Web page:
Action plan: Nigel Colborn’s essential jobs for your garden this week
- Nigel Colborn says mid-March is the perfect time to plant Gladiolus bulbs
- British gardening expert reveals they thrive best in free-draining soil with sun
- He also shares advice for a reader who wants to split polyanthus primulas
THE GLAD NEWS OF GLADIOLUS
Gladiolus, Britain’s most popular summer bulbs, are available now and selling fast.
Mid-March is the perfect time for planting them. They come in an amazing range of colours from purple through crimson or scarlet, toning down to yellow, cream or pure white.
Top-size corms will produce the largest flower spikes. But size isn’t everything.
Some of the smaller varieties make prettier garden plants and may blend more readily with your other border or patio plants. So have a good look through the catalogues, or at garden centre labels.
Nigel Colborn says mid-March is the perfect time to plant Gladiolus bulbs, revealing they thrive best in light
Gladioli are easy to grow. They do best in light, free-draining soils, in sunny positions.
When you receive the corms, plant them as soon as possible. Dig holes 10cm to 14cm deep and place the bulbs the right way up, before covering them. The upper side has a point or baby shoot at its centre. The bottom side usually has a discshaped root-plate at its centre.
If your soil is sticky or heavy, improve drainage by placing a double handful of grit or coarse sand in the bottom of the hole. Lay the corm on the grit before covering. The shoots will appear in a few weeks.
It’s important to remember that gladioli always face the sun. So if you can only view your plants from the north, they’ll probably face away from you.
DIVIDE AND PLANT PERENNIALS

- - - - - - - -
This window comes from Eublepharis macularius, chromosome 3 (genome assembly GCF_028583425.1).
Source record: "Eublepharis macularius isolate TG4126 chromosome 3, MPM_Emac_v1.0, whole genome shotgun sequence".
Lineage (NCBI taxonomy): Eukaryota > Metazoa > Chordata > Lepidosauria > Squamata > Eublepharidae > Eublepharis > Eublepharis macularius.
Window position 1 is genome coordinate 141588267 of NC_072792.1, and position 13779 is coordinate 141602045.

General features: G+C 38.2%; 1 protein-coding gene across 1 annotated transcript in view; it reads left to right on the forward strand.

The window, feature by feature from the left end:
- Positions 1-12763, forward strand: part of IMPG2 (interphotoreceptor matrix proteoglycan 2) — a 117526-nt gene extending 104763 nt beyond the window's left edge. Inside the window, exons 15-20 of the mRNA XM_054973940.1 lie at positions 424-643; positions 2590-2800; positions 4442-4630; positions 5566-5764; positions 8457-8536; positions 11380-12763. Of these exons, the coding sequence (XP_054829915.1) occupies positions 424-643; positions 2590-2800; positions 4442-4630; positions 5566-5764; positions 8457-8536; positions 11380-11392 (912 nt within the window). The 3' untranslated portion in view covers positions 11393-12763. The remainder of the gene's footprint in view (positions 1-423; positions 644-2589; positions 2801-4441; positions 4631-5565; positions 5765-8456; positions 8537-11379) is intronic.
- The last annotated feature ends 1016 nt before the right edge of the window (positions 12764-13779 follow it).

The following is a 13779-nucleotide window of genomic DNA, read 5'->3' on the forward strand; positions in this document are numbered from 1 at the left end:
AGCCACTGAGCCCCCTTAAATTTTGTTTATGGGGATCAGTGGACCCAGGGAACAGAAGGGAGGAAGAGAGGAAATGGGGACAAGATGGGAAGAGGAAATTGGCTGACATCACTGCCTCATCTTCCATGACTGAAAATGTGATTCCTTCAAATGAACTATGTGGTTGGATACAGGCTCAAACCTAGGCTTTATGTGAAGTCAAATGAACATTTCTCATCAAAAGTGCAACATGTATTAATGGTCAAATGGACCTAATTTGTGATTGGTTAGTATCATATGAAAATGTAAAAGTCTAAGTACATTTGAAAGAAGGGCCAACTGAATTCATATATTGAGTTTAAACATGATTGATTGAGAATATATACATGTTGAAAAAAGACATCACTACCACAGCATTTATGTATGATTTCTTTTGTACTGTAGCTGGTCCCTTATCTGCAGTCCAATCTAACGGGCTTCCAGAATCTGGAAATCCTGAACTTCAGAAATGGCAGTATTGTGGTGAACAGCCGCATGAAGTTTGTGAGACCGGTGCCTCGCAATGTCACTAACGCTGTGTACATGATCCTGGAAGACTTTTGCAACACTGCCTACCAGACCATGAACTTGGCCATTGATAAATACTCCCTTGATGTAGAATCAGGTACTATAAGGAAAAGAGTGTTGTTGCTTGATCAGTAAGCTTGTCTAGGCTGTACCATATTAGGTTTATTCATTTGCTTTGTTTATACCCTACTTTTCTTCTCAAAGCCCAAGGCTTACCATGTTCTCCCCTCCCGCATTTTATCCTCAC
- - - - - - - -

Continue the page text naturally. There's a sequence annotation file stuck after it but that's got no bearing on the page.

If you grow hardy perennials, now is the time to lift, divide and replant. Almost all perennials benefit as, if left, they can lose vigour.
Select mature plants of nepetas, Michaelmas daisies, goldenrods and rudbeckias.
Using a large fork, dig up the entire plant. Save small, rooted sections from the edges of the clump. The sooner you replant the divisions, the quicker they will establish.
SWEET PEA SEASON
It’s time to sow sweet peas. The safest way is to plant your seeds into pots, filled with general purpose potting compost. Keep the pots in a cold frame or somewhere sheltered. Alternatively, sow the seeds directly into a prepared seed-bed.
The soil should be crumbly and friable. The seed will germinate readily. Sweet pea seedlings are vulnerable to pests so watch for slugs or snails and even fieldmice and voles.
Nigel chose erysimum ‘bowles’ mauve (pictured) as this week’s plant
PLANT OF THE WEEK: ERYSIMUM ‘BOWLES’ MAUVE
Unlike biennial bedding, this wallflower is perennial. It develops into a small shrub and mature plants grow up to a metre across and half as high. Healthy plants produce flushes of sideshoots, each ending in tight-packed flower buds. As days grow warmer, these bear rich mauve or purple fragrant flowers (above). The narrow leaves are a soft silver, maturing to glaucous grey. Though perennial, these plants grow leggy and untidy with age but are easy to propagate from soft cuttings. Take any time between now and September.
I set out a number of polyanthus primulas last year and had a grand show. This year they look great but have grown rather wide. Can I split them and, if so, when?
Phillip Blackwood, Hertfordshire.
You can. The best time is just after flowering; usually in May. But you can break the rules and split them earlier. If you do it when they are in flower, handle them carefully and water well after planting. If you dig them up after flowering, gently break the plants down. Then, with a sharp knife, cut away the oldest parts of the rhizomes the thick, knobbly horizontal parts of the root system. At the branched end of each rhizome you’ll find a rosette of leaves and a bud.
Remove the most healthy rosettes, making sure that each rhizome tip carries a few healthy roots. Plant them somewhere shady and keep them watered over summer. By autumn, you’ll have plump plants.